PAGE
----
The workshop will cover a brief history of expressive writing: how it was discovered and the early findings. It will present a broad overview of the domains where expressive writing has been found to be effective, including improvements in objective markers of mental and physical health, changes in immune and autonomic functioning, and better sleep. Other studies have found writing results in expanded working memory and executive functioning, better work and school performance, and improvements in social connections. A theoretical explanation of the findings will be discussed, and it will be emphasized that there is no magic bullet. Rather, expressive writing results in a cascade of cognitive, biological, and social changes. A discussion will be held regarding potential adverse effects and a true awareness that the effects are modest but consistent. The webinar will end with tips on what writing techniques might work best for you or your clients. But most important is for the writer to draw on their “inner scientist” and see what works best for the individual - there is no one true way(!).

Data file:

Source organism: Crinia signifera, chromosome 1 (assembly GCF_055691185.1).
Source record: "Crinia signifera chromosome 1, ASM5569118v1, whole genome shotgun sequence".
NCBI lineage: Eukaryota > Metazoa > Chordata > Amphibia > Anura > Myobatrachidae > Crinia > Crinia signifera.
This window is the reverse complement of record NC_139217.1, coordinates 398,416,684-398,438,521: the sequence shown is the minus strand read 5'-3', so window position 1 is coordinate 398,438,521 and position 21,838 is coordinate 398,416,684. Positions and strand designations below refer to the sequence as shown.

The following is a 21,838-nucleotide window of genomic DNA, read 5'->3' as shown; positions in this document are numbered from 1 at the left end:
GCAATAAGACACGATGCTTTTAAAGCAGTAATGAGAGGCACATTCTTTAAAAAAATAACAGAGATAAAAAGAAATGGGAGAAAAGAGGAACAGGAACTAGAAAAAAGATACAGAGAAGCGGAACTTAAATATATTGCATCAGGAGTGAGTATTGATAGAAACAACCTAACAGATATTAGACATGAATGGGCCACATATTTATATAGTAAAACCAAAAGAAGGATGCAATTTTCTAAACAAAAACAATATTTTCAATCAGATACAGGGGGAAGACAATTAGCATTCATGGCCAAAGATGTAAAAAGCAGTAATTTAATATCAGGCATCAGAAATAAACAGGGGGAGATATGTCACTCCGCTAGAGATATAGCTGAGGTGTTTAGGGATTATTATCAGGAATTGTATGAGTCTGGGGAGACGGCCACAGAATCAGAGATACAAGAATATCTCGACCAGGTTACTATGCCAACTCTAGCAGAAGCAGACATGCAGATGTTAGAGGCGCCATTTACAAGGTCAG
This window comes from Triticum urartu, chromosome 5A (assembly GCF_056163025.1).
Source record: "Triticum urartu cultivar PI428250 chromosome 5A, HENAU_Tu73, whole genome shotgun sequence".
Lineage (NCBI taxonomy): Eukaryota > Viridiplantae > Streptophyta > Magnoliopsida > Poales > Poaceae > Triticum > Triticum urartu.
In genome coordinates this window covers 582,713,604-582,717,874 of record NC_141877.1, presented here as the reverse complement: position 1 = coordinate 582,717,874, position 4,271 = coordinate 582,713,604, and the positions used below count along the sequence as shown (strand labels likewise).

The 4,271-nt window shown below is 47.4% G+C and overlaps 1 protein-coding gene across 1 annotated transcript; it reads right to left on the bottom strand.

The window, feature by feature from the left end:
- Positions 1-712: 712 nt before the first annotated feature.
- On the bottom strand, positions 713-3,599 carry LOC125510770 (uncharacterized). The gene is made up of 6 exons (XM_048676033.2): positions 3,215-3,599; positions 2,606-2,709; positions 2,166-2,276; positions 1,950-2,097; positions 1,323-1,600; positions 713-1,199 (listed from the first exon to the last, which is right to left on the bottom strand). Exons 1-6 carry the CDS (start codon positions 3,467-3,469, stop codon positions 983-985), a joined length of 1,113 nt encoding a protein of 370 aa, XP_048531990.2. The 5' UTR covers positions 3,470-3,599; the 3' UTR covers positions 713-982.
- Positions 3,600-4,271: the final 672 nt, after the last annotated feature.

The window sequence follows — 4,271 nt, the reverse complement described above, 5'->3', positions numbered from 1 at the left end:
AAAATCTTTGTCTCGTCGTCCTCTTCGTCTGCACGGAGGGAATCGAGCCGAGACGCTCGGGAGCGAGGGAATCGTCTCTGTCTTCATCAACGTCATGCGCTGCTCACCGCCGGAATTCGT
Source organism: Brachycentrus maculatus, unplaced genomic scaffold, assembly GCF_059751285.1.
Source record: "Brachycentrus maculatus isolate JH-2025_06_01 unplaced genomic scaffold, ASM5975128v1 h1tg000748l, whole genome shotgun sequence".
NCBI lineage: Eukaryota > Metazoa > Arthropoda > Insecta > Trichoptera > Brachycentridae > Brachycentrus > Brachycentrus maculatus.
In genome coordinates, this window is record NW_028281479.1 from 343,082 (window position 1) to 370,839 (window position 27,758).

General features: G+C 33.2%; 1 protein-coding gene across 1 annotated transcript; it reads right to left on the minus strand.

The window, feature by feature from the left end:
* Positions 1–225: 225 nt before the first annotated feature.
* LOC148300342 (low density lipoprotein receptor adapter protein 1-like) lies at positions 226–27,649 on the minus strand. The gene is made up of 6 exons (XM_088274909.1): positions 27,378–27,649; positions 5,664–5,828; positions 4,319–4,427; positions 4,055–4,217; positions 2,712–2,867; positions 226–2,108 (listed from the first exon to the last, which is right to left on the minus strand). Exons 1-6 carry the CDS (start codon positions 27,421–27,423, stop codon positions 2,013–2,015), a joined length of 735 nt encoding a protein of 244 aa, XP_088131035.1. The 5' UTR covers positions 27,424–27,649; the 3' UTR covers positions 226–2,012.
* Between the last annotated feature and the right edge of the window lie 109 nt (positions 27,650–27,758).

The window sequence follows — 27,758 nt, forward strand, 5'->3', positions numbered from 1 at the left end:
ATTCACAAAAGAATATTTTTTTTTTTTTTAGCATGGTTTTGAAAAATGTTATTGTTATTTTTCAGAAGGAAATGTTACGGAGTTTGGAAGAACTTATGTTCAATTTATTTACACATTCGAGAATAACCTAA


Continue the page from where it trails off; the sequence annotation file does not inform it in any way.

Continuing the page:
By the end of this workshop, participants will be able to:
1. Understand the basic logic of expressive writing
2. Conduct expressive writing for themselves and provide guidance for others to try it
3. Approach expressive writing with an open mind while thinking both scientifically and creatively to figure out what does and does not work for both one’s self and one’s clients.
About the Presenter